As many as 250,000 US veterans thought to be suffering a range of debilitating symptoms associated with "Gulf Was Syndrome" could find better help, including treatment.
More progress has been made toward understanding the physiological mechanisms that underline the illness and identifying possible treatments, according to a report released Monday by a congressionally-mandated panel of experts and veterans.
But on a sour note, its authors expressed deep concerns about a lack of research on other health problems and mortality among Gulf War veterans.
But treatment research has increased significantly since 2008, and "early results provide encouraging signs that the treatment goals identified in the 2010 Institute of Medicine report are achievable," the Research Advisory Committee on Gulf War Veterans' Illnesses said.
In 2008, a landmark RAC report established that Gulf War illness was a real condition.
"Studies published since 2008 continue to support the conclusion that Gulf War illness is causally related to chemical exposures in the combat theater," said RAC scientific director Roberta White, chair of environmental health at the Boston University School of Public Health.
Symptoms can vary from person to person, but typically include some combination of widespread pain, headache, persistent problems with memory and thinking, fatigue, breathing problems, stomach and intestinal symptoms, and skin abnormalities.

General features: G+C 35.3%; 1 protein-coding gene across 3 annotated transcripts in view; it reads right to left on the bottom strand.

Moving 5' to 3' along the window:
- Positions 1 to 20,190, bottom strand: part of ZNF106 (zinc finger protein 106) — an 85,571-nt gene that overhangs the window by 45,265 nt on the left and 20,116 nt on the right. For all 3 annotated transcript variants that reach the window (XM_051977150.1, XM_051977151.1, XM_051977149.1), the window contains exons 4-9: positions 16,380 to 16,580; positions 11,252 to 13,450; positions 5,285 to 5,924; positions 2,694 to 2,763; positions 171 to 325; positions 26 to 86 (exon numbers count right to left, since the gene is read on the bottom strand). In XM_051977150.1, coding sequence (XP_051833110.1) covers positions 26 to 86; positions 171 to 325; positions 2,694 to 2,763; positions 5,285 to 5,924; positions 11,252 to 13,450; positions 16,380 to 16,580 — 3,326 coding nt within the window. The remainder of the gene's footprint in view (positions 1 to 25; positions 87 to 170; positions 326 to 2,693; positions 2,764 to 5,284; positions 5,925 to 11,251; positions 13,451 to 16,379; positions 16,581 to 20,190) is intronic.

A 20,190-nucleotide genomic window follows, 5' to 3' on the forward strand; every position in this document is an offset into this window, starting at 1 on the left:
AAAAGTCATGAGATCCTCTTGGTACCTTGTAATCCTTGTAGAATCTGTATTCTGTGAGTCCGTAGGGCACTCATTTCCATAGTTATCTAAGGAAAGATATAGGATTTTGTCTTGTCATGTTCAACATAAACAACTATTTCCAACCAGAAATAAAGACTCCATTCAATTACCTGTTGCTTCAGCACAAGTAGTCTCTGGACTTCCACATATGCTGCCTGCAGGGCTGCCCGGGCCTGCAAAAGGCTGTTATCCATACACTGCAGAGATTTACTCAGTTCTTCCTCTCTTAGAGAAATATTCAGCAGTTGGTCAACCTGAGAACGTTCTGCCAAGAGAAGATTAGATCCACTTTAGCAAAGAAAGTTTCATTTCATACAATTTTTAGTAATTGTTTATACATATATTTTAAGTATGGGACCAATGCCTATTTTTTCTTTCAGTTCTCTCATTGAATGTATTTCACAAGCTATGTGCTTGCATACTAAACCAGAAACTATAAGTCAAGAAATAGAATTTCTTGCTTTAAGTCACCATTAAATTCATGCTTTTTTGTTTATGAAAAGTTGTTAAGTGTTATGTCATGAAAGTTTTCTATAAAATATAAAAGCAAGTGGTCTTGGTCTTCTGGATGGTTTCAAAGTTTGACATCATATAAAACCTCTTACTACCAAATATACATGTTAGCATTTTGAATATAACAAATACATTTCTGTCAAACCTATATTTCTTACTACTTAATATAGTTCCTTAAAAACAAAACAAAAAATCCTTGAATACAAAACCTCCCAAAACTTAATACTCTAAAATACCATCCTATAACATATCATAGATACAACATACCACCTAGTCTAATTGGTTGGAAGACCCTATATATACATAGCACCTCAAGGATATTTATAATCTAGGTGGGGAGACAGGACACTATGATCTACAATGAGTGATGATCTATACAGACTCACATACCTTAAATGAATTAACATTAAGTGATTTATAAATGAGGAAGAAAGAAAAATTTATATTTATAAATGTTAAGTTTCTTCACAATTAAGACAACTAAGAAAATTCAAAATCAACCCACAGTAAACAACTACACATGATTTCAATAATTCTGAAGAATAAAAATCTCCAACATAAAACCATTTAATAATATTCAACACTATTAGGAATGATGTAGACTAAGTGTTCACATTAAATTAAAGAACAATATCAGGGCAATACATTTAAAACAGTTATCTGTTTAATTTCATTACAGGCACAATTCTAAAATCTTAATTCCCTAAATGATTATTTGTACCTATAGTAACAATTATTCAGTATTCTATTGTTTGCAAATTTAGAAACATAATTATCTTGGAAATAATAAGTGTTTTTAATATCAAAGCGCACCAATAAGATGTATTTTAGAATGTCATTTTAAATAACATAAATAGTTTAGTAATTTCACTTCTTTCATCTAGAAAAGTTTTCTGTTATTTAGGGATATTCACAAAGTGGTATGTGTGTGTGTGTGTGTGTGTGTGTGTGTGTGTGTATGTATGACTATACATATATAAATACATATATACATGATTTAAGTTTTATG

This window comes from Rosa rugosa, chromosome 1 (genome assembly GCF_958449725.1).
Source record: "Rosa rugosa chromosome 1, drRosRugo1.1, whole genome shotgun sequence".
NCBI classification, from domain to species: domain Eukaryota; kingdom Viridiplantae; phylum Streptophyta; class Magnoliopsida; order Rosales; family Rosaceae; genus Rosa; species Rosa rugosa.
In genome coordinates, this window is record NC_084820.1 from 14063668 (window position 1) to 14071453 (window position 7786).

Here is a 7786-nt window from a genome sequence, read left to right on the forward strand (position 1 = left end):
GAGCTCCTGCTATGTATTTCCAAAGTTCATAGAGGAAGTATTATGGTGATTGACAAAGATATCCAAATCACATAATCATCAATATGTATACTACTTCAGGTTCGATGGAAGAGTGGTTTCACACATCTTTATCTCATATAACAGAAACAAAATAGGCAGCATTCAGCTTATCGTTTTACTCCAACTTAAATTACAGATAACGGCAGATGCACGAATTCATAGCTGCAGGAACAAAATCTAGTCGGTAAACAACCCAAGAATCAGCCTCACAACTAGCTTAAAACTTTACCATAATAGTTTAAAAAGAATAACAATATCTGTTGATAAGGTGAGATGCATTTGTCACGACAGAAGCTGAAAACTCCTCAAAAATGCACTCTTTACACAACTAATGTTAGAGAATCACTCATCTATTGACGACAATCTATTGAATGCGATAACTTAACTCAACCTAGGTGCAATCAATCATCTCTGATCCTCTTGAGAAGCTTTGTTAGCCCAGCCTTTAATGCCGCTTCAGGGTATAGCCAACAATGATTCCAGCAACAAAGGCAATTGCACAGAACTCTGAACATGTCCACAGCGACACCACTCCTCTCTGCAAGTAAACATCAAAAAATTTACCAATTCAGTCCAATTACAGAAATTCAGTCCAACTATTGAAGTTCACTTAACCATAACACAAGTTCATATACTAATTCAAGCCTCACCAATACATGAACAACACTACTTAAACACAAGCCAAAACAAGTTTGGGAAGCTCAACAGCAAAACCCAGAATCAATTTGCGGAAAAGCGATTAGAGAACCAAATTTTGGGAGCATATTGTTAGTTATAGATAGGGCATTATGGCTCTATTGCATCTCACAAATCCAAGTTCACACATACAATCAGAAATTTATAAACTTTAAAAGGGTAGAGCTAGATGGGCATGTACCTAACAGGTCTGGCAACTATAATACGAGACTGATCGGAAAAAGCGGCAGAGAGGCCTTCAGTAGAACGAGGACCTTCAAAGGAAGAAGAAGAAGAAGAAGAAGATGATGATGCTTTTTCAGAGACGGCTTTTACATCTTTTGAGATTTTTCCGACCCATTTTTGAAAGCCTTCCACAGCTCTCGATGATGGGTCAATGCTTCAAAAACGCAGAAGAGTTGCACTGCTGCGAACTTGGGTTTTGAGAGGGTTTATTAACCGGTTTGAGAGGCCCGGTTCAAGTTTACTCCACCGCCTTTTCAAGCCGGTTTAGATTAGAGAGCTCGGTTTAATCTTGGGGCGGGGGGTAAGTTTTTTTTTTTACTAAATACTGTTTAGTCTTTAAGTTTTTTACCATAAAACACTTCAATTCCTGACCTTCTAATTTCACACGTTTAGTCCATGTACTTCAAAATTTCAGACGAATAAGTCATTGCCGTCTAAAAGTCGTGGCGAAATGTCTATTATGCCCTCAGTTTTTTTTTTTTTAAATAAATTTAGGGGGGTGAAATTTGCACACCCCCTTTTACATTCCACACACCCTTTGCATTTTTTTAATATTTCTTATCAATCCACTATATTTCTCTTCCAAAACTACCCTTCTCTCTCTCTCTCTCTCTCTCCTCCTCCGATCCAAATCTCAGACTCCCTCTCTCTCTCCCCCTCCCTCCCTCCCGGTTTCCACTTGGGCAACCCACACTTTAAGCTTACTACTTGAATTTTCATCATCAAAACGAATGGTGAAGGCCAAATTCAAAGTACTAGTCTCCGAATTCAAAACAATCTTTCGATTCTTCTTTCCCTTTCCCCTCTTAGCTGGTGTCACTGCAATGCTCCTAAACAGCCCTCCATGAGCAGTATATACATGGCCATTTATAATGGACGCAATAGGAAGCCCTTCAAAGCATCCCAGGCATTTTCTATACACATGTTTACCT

Central nervous system dysfunction is a "critical element in the disorder," White said, while studies also continue to show that Gulf War illness is not associated with psychological stressors during the war.
Fresh evidence has also emerged suggesting that certain exposures may be linked to brain cancer in Gulf War veterans.
Studies show that those veterans most exposed to released nerve gas during the destruction of the Khamisiyah arms depot in Iraq have significantly elevated rates of death due to brain cancer.
Veterans exposed to the highest level of contaminants from oil well fires also have increased rates of brain cancer deaths, the report says.
The panel also cited a number of "promising" treatment studies, including those testing certain dietary supplements, intranasal insulin and continuous positive airway pressure to ease fatigue and pain and improve cognitive function.
Yet it said that "very little research" has been conducted to determine rates at which veterans have been affected by neurological diseases such as multiple sclerosis or Parkinson's disease, cancers and reproductive problems.